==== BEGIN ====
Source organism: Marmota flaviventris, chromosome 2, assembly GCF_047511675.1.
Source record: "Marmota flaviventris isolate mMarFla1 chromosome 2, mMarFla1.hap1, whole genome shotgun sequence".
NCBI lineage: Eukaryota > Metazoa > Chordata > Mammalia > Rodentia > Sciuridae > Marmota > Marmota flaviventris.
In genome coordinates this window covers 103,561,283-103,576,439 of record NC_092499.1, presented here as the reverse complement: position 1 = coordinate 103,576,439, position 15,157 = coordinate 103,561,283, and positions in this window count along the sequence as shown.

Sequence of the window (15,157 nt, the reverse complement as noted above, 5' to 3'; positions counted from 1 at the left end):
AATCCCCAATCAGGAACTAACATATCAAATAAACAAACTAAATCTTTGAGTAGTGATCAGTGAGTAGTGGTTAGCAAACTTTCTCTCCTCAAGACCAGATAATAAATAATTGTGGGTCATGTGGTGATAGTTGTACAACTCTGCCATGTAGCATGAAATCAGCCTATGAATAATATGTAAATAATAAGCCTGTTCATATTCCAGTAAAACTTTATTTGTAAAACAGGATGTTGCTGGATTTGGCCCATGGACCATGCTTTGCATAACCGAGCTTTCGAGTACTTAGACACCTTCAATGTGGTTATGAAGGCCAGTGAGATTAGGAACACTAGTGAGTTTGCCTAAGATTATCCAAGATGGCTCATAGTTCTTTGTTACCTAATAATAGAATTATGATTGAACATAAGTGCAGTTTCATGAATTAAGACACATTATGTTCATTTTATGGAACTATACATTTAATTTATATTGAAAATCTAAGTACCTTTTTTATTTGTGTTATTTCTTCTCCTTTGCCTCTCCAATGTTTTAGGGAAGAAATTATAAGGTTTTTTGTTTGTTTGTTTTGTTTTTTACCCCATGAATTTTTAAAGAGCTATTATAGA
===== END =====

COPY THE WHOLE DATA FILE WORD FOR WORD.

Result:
Source organism: Marmota flaviventris, chromosome 2, assembly GCF_047511675.1.
Source record: "Marmota flaviventris isolate mMarFla1 chromosome 2, mMarFla1.hap1, whole genome shotgun sequence".
NCBI lineage: Eukaryota > Metazoa > Chordata > Mammalia > Rodentia > Sciuridae > Marmota > Marmota flaviventris.
In genome coordinates this window covers 103,561,283-103,576,439 of record NC_092499.1, presented here as the reverse complement: position 1 = coordinate 103,576,439, position 15,157 = coordinate 103,561,283, and positions in this window count along the sequence as shown.

Sequence of the window (15,157 nt, the reverse complement as noted above, 5' to 3'; positions counted from 1 at the left end):
AATCCCCAATCAGGAACTAACATATCAAATAAACAAACTAAATCTTTGAGTAGTGATCAGTGAGTAGTGGTTAGCAAACTTTCTCTCCTCAAGACCAGATAATAAATAATTGTGGGTCATGTGGTGATAGTTGTACAACTCTGCCATGTAGCATGAAATCAGCCTATGAATAATATGTAAATAATAAGCCTGTTCATATTCCAGTAAAACTTTATTTGTAAAACAGGATGTTGCTGGATTTGGCCCATGGACCATGCTTTGCATAACCGAGCTTTCGAGTACTTAGACACCTTCAATGTGGTTATGAAGGCCAGTGAGATTAGGAACACTAGTGAGTTTGCCTAAGATTATCCAAGATGGCTCATAGTTCTTTGTTACCTAATAATAGAATTATGATTGAACATAAGTGCAGTTTCATGAATTAAGACACATTATGTTCATTTTATGGAACTATACATTTAATTTATATTGAAAATCTAAGTACCTTTTTTATTTGTGTTATTTCTTCTCCTTTGCCTCTCCAATGTTTTAGGGAAGAAATTATAAGGTTTTTTGTTTGTTTGTTTTGTTTTTTACCCCATGAATTTTTAAAGAGCTATTATAGA